Following on from our Society Spotlight on AIESEC, Elliot Grater interviews Harry Sloane, who went to Hanoi in Vietnam as part of the scheme.
How did you find out about AIESEC?
A friend of mine dragged me along to an information session. She had been ambushed in one the corridors of Avenue Campus by a member of the marketing team. I remember it was raining, I hadn’t had dinner yet, and I had an assignment to work on, but I went anyway.
Tell us briefly about what you did during your time abroad and how you found it.
I was in Hanoi, Vietnam, helping to promote cultural understanding. There were five exchange participants (EPs) from Britain, Russia, Germany and the Netherlands respectively. Each of us were essentially serving as cultural ambassadors for each of our countries, and we introduced our cultures to each other and our students. For Britain, this mostly meant getting people to drink tea, dunk biscuits, watch John Lewis Christmas adverts and listen to Oasis.
There was a lot of freedom to take the project in whatever direction we wanted to, which meant it was challenging but in the best way possible. We got to decide on the activities and content for every class which meant we had freedom to fail or achieve however we saw fit to do so.
What was the most significant challenge you faced volunteering abroad?
Working with the other interns on my project. While everyone was lovely and amazing, we each had different ideas about what we wanted to include and it was not possible to satisfy everyone. I also had to respect that each of us approached tasks in different ways. It took a lot of compromise, and we could have improved in certain areas, but overall we managed to make it work.
What was the single greatest part of volunteering abroad?
The people! AIESEC is an entirely student-run organisation so it was an amazing chance to meet students around my age from all around the world. The AIESEC entity in Hanoi, who were the people we worked alongside, were amazing. They picked us up from the airport, helped us to integrate into Hanoian culture, took us out to dinner and drove us around on their motorbikes (and taught us how to cross the roads!).
There were four Japanese interns on a similar project to ours at the same time, and we became best friends! I met many different people, and the highlight of that was knowing that we were going through this experience together, that we need not explain how we felt to each other as each of us already knew, a sense of comradeship naturally emerged between us. That’s something I’ve never experienced before.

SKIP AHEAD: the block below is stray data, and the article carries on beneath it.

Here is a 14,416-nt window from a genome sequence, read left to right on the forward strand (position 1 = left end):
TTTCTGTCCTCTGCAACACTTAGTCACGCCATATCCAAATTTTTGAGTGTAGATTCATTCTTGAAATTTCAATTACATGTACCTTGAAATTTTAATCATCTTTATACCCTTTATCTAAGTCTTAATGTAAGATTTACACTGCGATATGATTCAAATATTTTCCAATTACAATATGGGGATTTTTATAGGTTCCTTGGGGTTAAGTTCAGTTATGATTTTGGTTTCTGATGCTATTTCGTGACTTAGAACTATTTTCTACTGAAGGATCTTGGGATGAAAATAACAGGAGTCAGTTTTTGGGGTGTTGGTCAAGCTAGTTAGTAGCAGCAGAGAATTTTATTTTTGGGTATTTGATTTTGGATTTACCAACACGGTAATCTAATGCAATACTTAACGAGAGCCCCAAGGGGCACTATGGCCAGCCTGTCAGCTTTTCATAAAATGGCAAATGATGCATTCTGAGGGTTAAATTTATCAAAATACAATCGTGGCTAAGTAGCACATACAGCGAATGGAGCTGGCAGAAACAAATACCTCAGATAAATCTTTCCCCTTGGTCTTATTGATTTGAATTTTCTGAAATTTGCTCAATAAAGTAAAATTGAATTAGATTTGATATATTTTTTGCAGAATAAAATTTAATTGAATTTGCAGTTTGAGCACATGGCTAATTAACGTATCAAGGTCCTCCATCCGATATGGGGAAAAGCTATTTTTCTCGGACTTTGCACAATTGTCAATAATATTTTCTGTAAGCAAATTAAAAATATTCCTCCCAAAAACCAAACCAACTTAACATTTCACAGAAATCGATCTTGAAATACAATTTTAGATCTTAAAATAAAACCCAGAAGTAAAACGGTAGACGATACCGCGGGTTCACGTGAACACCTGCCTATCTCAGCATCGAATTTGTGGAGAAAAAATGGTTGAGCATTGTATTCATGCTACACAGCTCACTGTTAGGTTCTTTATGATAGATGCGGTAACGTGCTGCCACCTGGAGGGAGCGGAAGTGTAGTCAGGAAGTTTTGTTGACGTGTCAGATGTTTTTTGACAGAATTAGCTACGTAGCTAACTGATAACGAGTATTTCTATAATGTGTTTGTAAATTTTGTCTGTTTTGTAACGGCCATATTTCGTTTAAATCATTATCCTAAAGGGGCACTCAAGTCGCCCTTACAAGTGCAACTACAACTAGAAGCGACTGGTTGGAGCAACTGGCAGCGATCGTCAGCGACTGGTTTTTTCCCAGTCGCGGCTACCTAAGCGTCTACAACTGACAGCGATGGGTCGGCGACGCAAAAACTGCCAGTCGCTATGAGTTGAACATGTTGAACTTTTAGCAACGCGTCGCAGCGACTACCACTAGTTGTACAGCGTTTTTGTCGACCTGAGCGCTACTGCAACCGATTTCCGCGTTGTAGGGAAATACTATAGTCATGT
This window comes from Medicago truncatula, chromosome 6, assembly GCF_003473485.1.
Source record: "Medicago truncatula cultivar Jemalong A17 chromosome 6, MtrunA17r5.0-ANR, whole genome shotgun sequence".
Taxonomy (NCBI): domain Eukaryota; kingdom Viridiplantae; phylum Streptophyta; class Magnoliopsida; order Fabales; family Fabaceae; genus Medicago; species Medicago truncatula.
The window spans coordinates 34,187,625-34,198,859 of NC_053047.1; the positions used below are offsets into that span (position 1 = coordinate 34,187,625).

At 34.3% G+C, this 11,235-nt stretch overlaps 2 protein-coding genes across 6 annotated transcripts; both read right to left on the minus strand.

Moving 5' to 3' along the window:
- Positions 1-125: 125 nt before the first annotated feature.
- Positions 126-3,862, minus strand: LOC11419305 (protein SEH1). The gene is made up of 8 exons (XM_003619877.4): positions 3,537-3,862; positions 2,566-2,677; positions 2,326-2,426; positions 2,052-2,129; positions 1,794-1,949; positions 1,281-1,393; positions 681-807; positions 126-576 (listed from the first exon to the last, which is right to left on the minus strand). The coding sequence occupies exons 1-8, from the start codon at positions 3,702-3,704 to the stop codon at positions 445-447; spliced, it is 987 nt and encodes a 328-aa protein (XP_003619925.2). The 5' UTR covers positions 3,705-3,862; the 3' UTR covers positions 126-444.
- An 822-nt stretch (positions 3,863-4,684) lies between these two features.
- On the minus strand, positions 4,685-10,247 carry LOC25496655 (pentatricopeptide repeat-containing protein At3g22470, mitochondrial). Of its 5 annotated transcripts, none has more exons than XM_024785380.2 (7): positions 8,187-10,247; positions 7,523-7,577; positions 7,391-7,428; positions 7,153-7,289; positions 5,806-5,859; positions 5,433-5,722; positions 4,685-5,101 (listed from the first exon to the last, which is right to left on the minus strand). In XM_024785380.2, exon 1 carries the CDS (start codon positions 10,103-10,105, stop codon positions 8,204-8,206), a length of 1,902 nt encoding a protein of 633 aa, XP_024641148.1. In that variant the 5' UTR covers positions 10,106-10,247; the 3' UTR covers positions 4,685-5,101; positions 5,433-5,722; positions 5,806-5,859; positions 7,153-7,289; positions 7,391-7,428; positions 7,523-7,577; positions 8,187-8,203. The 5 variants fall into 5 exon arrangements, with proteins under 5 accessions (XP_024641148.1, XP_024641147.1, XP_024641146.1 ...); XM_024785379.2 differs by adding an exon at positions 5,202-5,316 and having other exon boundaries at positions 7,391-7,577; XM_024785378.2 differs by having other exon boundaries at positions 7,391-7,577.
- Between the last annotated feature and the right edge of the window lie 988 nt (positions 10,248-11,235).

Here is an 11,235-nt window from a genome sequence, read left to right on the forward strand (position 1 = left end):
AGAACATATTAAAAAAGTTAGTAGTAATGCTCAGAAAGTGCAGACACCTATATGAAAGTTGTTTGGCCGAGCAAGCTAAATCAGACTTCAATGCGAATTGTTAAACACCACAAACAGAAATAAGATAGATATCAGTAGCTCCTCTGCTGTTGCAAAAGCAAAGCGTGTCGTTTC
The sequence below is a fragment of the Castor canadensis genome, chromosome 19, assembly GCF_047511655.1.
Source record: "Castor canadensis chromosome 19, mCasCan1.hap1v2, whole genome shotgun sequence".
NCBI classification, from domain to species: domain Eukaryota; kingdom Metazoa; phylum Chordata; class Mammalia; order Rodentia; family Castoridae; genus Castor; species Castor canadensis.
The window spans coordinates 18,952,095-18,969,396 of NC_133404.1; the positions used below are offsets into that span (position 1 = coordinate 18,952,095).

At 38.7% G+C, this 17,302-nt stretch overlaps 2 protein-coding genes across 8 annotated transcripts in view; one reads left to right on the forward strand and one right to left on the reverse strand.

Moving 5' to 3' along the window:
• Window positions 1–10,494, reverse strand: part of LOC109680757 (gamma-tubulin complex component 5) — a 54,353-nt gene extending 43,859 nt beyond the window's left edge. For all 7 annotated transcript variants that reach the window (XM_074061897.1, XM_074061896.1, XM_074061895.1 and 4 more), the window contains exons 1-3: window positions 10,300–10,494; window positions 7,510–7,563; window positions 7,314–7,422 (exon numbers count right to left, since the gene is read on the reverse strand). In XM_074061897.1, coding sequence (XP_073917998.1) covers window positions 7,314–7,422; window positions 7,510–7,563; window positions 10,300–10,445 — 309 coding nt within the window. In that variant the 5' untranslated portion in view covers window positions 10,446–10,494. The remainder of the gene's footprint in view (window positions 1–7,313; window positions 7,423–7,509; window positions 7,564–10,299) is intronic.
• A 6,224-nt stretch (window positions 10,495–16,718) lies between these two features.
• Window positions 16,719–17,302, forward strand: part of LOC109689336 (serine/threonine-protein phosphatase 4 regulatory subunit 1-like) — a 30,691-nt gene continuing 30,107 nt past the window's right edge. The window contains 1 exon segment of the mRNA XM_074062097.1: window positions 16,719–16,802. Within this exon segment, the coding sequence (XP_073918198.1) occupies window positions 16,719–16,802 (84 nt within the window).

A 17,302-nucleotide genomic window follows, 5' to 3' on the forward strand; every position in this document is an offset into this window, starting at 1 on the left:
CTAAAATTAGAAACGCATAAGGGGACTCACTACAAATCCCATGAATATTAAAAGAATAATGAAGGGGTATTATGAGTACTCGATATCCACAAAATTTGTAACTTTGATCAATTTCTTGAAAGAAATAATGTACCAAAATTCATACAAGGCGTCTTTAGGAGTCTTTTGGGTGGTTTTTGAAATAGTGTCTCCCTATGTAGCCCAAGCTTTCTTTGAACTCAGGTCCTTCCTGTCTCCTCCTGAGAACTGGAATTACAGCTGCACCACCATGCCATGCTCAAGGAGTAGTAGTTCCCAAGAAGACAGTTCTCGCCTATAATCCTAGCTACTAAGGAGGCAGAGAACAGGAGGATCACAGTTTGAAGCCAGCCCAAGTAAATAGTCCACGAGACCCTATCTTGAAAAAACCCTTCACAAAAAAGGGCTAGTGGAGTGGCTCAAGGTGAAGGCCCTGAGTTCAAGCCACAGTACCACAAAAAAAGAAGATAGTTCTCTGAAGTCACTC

How far have your experiences with AIESEC changed how you view the world and other cultures?
It’s definitely changed my perspective on things. Now, after having been on exchange, I always think more globally and feel like I can make an impact on the issues facing the world today, whereas before I tended to be quite cynical about such things. Getting to know the differences and similarities between British culture and Vietnamese culture, as well as the cultures of the other interns, has definitely given me a greater sense of what makes certain cultures unique. At the same time, however, I feel I have more in common with people from the other side of the world than with people from my own country, that national identities and stereotypes are arbitrary.
Do you feel that AIESEC has had an impact on your life and potential career path?
The main impact AIESEC has had is that I now realise just how many places in the world there are that I want to see. In a way it has put me off wanting to get, what my mother would term, a ‘proper job’. I feel I want to explore the world and see as much as possible before settling down to a career. I had been toying with the idea of a career in the Diplomatic Service before I left for Vietnam, and now I know that’s definitely what I want to do.
Do you feel AIESEC would be suited for inexperienced travellers, or would a few vacation notches in the belt be ideal?
Prior to the exchange the only time I had been abroad was on school trips during secondary school, and I had most definitely never left Europe. AIESEC is more than just suited for inexperienced travellers, it definitely gives you the confidence you need to travel. You get so much support from everywhere, be it from the local committee back home or the host committee in whatever country you’re going to. For an inexperienced traveller like myself that support was really important, and now I travelling holds no fear over me anymore (except turbulence).
Do you feel you’ll ever do anything like AIESEC again, or was it more of a once in a lifetime experience?
I’m actually hoping to do the internship programme AIESEC offer. The Global Teach programme offers the chance to teach English as a foreign language in either China, Indonesia or Vietnam, and it’s 3 – 12 months in length. I would definitely never have considered doing it had it not been for my volunteering experience in Vietnam. It’s also reluctance on my part to part ways with the most passionate and rewarding youth run organisation in the world!